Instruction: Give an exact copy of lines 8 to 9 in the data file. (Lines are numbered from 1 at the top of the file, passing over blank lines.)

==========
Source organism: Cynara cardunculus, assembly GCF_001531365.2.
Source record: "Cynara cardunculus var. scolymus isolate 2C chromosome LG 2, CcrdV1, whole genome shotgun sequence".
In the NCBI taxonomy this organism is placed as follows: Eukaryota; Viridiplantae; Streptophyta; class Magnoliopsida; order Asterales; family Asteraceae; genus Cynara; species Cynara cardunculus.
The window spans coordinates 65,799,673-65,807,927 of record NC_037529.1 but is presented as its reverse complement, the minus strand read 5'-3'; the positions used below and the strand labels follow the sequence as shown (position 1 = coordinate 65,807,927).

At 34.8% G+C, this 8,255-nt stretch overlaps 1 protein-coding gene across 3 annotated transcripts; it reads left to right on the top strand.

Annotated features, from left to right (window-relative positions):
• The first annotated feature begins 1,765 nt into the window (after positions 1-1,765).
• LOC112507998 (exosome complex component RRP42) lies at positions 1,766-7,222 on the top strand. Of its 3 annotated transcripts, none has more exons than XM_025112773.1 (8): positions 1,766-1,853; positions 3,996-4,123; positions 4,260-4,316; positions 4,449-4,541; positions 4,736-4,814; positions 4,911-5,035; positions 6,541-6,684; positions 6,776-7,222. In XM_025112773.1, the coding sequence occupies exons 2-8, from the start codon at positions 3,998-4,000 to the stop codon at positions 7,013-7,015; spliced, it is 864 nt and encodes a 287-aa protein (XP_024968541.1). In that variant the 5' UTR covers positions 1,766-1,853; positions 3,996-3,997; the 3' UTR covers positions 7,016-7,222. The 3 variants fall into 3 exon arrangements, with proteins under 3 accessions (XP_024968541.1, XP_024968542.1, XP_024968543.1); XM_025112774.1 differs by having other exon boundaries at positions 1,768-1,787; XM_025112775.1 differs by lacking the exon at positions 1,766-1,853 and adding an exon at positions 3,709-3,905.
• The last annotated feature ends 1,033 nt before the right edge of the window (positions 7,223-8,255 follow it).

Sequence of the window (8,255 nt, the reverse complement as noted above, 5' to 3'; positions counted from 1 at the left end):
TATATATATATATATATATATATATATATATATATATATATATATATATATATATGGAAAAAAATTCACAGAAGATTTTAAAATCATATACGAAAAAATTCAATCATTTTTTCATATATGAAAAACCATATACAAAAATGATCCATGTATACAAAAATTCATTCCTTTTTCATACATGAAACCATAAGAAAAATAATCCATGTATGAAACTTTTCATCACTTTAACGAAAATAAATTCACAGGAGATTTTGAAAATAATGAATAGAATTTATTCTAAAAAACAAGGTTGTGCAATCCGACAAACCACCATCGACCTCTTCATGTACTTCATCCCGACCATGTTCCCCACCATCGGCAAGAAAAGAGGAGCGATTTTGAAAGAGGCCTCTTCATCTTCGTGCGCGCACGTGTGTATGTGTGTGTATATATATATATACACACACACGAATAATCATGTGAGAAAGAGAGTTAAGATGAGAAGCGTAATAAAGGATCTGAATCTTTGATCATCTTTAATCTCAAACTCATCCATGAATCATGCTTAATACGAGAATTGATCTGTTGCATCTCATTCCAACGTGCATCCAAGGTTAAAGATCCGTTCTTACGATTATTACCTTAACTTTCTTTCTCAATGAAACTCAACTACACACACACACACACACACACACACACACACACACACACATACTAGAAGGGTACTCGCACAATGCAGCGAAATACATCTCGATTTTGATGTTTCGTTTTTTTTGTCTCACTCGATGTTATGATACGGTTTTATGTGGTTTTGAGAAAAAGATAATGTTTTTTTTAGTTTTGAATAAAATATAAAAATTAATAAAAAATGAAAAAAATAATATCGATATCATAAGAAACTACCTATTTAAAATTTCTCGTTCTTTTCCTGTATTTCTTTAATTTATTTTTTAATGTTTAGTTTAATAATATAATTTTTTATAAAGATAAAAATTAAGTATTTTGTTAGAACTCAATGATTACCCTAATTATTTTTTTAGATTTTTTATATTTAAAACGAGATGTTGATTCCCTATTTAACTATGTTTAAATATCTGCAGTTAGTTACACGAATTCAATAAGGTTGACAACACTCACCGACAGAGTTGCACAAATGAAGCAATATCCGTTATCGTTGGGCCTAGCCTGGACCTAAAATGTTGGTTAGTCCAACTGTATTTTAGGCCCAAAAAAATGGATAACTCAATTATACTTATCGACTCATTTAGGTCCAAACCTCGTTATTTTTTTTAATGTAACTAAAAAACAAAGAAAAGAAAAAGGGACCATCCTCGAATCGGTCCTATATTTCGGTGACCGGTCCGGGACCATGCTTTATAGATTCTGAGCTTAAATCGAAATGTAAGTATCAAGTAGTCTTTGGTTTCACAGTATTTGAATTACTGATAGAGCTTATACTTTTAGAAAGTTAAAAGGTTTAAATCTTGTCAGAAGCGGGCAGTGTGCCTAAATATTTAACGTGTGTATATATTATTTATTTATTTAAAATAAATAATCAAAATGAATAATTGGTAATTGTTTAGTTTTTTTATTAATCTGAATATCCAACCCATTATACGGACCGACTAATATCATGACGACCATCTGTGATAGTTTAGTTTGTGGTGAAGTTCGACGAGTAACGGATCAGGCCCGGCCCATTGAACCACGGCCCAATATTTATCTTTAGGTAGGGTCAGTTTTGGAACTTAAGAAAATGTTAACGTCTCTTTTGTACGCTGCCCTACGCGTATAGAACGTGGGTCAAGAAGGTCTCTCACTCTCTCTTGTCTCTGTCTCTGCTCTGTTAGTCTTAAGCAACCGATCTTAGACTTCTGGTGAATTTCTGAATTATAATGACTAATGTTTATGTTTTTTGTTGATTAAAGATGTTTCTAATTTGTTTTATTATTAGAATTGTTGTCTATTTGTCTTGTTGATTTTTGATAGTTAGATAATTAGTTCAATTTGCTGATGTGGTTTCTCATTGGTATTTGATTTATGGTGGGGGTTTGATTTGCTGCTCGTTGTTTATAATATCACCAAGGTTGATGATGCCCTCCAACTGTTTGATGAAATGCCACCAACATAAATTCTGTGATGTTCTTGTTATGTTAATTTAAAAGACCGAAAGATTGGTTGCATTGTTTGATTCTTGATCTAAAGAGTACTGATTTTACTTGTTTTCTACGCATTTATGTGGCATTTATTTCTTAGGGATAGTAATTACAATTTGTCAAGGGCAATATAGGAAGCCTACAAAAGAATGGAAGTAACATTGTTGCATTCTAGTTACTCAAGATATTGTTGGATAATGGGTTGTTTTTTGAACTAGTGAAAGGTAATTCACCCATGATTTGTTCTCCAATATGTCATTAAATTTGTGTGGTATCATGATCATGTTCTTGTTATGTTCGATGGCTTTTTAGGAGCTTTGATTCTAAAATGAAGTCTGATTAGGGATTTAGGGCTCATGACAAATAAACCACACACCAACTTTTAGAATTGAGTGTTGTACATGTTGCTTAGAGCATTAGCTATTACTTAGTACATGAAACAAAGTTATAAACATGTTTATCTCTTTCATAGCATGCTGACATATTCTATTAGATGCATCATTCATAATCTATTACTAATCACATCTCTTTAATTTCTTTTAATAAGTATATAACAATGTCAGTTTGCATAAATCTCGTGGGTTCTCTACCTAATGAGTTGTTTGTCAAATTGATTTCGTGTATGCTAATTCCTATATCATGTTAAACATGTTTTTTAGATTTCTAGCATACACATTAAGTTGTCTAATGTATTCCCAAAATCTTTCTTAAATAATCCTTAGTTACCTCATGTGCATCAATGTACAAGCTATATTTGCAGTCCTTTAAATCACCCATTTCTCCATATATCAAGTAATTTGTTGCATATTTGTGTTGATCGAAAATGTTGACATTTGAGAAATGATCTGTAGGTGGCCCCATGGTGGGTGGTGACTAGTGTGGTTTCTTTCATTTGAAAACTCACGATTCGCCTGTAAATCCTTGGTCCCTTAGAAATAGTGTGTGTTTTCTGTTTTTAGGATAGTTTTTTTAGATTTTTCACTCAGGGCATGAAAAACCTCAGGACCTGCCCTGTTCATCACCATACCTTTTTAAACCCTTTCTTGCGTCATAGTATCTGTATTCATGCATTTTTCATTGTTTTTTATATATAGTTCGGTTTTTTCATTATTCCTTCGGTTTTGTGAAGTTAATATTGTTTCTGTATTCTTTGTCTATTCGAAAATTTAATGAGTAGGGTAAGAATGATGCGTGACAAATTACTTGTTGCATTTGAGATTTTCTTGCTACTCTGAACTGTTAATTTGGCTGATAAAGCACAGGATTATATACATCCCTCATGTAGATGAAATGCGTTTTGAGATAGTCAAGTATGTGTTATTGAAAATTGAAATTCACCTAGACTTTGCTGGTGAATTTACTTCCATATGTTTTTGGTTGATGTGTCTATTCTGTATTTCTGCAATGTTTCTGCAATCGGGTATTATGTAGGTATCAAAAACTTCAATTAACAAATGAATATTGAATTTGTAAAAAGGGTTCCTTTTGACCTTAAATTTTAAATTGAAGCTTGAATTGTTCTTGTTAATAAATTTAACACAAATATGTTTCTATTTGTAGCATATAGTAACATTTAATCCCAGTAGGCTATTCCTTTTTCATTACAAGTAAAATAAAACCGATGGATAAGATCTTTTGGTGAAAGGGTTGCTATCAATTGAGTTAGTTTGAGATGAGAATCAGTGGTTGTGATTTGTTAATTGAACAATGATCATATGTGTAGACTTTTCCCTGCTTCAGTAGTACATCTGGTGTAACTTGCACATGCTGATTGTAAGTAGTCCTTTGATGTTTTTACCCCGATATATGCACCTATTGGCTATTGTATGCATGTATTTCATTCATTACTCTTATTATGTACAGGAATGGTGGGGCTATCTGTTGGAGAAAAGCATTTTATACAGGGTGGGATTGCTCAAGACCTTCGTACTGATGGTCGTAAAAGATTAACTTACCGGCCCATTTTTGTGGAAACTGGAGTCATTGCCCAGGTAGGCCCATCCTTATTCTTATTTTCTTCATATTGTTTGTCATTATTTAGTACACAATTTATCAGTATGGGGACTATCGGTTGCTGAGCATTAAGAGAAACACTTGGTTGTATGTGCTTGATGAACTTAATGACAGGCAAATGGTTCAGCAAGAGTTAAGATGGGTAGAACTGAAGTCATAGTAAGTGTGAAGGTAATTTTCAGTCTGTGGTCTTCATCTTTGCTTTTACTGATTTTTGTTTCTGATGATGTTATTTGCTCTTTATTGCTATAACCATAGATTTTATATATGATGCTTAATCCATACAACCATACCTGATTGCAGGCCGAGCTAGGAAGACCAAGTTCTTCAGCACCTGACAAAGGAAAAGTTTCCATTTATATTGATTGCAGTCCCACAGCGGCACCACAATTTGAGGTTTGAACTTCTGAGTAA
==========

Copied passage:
• LOC112507998 (exosome complex component RRP42) lies at positions 1,766-7,222 on the top strand. Of its 3 annotated transcripts, none has more exons than XM_025112773.1 (8): positions 1,766-1,853; positions 3,996-4,123; positions 4,260-4,316; positions 4,449-4,541; positions 4,736-4,814; positions 4,911-5,035; positions 6,541-6,684; positions 6,776-7,222. In XM_025112773.1, the coding sequence occupies exons 2-8, from the start codon at positions 3,998-4,000 to the stop codon at positions 7,013-7,015; spliced, it is 864 nt and encodes a 287-aa protein (XP_024968541.1). In that variant the 5' UTR covers positions 1,766-1,853; positions 3,996-3,997; the 3' UTR covers positions 7,016-7,222. The 3 variants fall into 3 exon arrangements, with proteins under 3 accessions (XP_024968541.1, XP_024968542.1, XP_024968543.1); XM_025112774.1 differs by having other exon boundaries at positions 1,768-1,787; XM_025112775.1 differs by lacking the exon at positions 1,766-1,853 and adding an exon at positions 3,709-3,905.
• The last annotated feature ends 1,033 nt before the right edge of the window (positions 7,223-8,255 follow it).